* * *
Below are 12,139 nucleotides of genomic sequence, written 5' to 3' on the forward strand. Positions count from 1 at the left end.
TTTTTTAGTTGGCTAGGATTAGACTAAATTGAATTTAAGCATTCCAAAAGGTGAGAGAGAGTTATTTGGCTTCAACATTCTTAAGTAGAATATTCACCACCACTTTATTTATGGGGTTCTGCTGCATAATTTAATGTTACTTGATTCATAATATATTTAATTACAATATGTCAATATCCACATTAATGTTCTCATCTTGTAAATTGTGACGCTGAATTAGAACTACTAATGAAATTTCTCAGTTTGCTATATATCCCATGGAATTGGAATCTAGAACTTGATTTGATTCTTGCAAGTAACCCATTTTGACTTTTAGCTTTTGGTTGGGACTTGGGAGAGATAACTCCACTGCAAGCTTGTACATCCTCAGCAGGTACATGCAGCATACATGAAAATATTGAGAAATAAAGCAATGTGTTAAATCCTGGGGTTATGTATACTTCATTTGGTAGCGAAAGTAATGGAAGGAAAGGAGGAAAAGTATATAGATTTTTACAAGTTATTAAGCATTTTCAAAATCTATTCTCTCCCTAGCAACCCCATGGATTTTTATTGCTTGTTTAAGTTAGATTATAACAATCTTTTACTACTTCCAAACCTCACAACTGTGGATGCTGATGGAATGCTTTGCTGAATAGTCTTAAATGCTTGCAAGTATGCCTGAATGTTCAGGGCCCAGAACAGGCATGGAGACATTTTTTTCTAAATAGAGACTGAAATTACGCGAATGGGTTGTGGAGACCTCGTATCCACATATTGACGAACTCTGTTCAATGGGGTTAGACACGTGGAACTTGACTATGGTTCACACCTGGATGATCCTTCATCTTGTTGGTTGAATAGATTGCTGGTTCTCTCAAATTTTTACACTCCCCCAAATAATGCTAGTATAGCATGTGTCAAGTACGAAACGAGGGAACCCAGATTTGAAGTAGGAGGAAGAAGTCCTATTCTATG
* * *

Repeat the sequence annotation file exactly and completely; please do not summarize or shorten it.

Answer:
Below are 12,139 nucleotides of genomic sequence, written 5' to 3' on the forward strand. Positions count from 1 at the left end.
TTTTTTAGTTGGCTAGGATTAGACTAAATTGAATTTAAGCATTCCAAAAGGTGAGAGAGAGTTATTTGGCTTCAACATTCTTAAGTAGAATATTCACCACCACTTTATTTATGGGGTTCTGCTGCATAATTTAATGTTACTTGATTCATAATATATTTAATTACAATATGTCAATATCCACATTAATGTTCTCATCTTGTAAATTGTGACGCTGAATTAGAACTACTAATGAAATTTCTCAGTTTGCTATATATCCCATGGAATTGGAATCTAGAACTTGATTTGATTCTTGCAAGTAACCCATTTTGACTTTTAGCTTTTGGTTGGGACTTGGGAGAGATAACTCCACTGCAAGCTTGTACATCCTCAGCAGGTACATGCAGCATACATGAAAATATTGAGAAATAAAGCAATGTGTTAAATCCTGGGGTTATGTATACTTCATTTGGTAGCGAAAGTAATGGAAGGAAAGGAGGAAAAGTATATAGATTTTTACAAGTTATTAAGCATTTTCAAAATCTATTCTCTCCCTAGCAACCCCATGGATTTTTATTGCTTGTTTAAGTTAGATTATAACAATCTTTTACTACTTCCAAACCTCACAACTGTGGATGCTGATGGAATGCTTTGCTGAATAGTCTTAAATGCTTGCAAGTATGCCTGAATGTTCAGGGCCCAGAACAGGCATGGAGACATTTTTTTCTAAATAGAGACTGAAATTACGCGAATGGGTTGTGGAGACCTCGTATCCACATATTGACGAACTCTGTTCAATGGGGTTAGACACGTGGAACTTGACTATGGTTCACACCTGGATGATCCTTCATCTTGTTGGTTGAATAGATTGCTGGTTCTCTCAAATTTTTACACTCCCCCAAATAATGCTAGTATAGCATGTGTCAAGTACGAAACGAGGGAACCCAGATTTGAAGTAGGAGGAAGAAGTCCTATTCTATG